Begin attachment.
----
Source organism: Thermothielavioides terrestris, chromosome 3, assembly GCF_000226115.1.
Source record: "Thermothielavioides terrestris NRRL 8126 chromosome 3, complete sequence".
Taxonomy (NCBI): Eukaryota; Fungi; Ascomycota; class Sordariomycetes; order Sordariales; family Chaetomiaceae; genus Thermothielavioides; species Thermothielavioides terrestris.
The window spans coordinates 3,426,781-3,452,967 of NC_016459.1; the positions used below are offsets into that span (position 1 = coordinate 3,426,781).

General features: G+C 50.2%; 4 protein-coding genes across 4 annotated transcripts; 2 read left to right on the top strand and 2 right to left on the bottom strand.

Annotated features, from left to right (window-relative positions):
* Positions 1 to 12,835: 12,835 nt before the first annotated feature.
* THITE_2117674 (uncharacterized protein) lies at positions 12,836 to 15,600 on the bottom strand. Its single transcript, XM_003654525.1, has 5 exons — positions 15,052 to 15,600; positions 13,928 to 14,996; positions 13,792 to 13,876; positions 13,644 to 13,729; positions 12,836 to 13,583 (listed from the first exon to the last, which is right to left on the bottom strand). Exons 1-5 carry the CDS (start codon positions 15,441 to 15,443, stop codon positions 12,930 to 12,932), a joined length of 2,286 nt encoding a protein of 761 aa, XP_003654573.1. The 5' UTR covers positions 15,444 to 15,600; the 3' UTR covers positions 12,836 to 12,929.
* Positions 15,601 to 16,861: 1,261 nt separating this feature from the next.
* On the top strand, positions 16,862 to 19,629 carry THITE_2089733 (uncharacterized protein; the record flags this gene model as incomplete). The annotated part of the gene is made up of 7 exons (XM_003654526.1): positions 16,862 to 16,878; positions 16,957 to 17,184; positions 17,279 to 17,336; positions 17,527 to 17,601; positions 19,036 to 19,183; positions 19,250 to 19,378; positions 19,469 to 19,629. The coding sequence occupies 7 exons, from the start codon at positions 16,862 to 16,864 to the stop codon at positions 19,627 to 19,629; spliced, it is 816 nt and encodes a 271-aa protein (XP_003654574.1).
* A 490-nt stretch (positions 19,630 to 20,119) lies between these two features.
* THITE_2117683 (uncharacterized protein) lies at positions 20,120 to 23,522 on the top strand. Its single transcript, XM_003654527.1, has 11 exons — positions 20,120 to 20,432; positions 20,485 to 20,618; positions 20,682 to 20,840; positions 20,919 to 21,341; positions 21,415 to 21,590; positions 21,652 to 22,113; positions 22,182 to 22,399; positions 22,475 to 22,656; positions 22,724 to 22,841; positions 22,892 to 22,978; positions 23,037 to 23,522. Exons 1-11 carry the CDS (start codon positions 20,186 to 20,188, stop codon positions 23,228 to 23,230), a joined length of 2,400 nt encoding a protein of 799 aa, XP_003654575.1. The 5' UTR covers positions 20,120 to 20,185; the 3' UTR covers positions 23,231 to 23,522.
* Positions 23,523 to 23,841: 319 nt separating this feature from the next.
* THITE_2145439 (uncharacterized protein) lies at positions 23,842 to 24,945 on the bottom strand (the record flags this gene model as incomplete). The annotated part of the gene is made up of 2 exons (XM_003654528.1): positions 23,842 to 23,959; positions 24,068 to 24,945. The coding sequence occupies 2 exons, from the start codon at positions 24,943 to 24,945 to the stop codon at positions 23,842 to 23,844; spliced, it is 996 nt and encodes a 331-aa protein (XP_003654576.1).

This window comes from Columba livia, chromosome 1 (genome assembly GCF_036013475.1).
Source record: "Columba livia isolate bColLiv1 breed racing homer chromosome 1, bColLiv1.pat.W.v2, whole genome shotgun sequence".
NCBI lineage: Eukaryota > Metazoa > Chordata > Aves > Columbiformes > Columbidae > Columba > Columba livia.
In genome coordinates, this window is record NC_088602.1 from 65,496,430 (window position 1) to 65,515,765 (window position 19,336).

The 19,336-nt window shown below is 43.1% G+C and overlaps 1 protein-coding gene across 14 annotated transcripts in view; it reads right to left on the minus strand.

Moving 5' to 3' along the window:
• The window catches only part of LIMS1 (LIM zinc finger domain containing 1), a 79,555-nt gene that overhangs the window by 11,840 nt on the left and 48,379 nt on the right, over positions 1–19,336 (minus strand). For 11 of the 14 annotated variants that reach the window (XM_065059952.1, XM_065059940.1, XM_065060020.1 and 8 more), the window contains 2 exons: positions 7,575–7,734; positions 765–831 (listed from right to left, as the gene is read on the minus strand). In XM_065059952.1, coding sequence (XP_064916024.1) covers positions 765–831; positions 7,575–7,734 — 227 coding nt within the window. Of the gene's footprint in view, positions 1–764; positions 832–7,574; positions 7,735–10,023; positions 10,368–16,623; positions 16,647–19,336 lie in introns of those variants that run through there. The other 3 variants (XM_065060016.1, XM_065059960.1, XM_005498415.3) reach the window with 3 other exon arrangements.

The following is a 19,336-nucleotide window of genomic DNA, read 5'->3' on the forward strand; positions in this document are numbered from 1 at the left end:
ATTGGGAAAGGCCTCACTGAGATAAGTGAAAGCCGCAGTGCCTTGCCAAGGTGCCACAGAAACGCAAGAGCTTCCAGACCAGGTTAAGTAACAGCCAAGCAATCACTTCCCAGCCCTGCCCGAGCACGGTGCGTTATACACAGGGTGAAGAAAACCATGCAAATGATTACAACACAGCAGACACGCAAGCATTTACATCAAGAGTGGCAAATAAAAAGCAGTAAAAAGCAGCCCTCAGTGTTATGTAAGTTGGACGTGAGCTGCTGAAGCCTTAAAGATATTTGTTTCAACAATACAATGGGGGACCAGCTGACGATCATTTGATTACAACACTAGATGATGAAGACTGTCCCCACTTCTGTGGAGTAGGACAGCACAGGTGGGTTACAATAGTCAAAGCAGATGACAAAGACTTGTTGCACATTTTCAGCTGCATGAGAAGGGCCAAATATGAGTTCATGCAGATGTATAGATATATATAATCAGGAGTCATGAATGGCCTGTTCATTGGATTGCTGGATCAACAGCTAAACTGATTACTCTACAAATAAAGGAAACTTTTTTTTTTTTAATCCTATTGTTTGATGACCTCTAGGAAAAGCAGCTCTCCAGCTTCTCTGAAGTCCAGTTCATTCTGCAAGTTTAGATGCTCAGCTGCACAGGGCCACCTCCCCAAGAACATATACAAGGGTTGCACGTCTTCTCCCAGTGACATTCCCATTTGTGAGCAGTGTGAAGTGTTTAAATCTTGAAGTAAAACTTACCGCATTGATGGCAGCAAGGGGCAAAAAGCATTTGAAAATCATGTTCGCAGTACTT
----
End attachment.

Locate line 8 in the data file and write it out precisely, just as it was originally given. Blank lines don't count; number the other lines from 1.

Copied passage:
* THITE_2117674 (uncharacterized protein) lies at positions 12,836 to 15,600 on the bottom strand. Its single transcript, XM_003654525.1, has 5 exons — positions 15,052 to 15,600; positions 13,928 to 14,996; positions 13,792 to 13,876; positions 13,644 to 13,729; positions 12,836 to 13,583 (listed from the first exon to the last, which is right to left on the bottom strand). Exons 1-5 carry the CDS (start codon positions 15,441 to 15,443, stop codon positions 12,930 to 12,932), a joined length of 2,286 nt encoding a protein of 761 aa, XP_003654573.1. The 5' UTR covers positions 15,444 to 15,600; the 3' UTR covers positions 12,836 to 12,929.